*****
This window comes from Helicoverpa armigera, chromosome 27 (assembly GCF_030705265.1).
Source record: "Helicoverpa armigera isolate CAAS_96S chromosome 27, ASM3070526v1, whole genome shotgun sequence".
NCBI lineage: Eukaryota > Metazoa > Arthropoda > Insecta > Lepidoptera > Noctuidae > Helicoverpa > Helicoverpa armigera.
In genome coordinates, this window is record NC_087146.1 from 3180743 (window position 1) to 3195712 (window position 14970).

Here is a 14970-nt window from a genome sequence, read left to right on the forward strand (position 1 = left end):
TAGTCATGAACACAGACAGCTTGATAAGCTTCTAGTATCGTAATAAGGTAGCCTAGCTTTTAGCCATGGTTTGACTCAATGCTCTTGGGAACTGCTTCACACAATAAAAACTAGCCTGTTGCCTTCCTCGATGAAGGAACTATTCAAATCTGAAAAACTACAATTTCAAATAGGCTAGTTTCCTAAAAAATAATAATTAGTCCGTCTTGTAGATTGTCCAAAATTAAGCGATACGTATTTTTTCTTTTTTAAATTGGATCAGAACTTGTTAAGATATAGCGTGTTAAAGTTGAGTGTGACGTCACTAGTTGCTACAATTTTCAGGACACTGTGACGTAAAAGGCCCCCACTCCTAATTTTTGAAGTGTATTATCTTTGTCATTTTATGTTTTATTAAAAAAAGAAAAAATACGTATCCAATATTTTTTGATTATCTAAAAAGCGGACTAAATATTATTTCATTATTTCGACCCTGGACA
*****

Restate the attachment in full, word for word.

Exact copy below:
This window comes from Helicoverpa armigera, chromosome 27 (assembly GCF_030705265.1).
Source record: "Helicoverpa armigera isolate CAAS_96S chromosome 27, ASM3070526v1, whole genome shotgun sequence".
NCBI lineage: Eukaryota > Metazoa > Arthropoda > Insecta > Lepidoptera > Noctuidae > Helicoverpa > Helicoverpa armigera.
In genome coordinates, this window is record NC_087146.1 from 3180743 (window position 1) to 3195712 (window position 14970).

Here is a 14970-nt window from a genome sequence, read left to right on the forward strand (position 1 = left end):
TAGTCATGAACACAGACAGCTTGATAAGCTTCTAGTATCGTAATAAGGTAGCCTAGCTTTTAGCCATGGTTTGACTCAATGCTCTTGGGAACTGCTTCACACAATAAAAACTAGCCTGTTGCCTTCCTCGATGAAGGAACTATTCAAATCTGAAAAACTACAATTTCAAATAGGCTAGTTTCCTAAAAAATAATAATTAGTCCGTCTTGTAGATTGTCCAAAATTAAGCGATACGTATTTTTTCTTTTTTAAATTGGATCAGAACTTGTTAAGATATAGCGTGTTAAAGTTGAGTGTGACGTCACTAGTTGCTACAATTTTCAGGACACTGTGACGTAAAAGGCCCCCACTCCTAATTTTTGAAGTGTATTATCTTTGTCATTTTATGTTTTATTAAAAAAAGAAAAAATACGTATCCAATATTTTTTGATTATCTAAAAAGCGGACTAAATATTATTTCATTATTTCGACCCTGGACA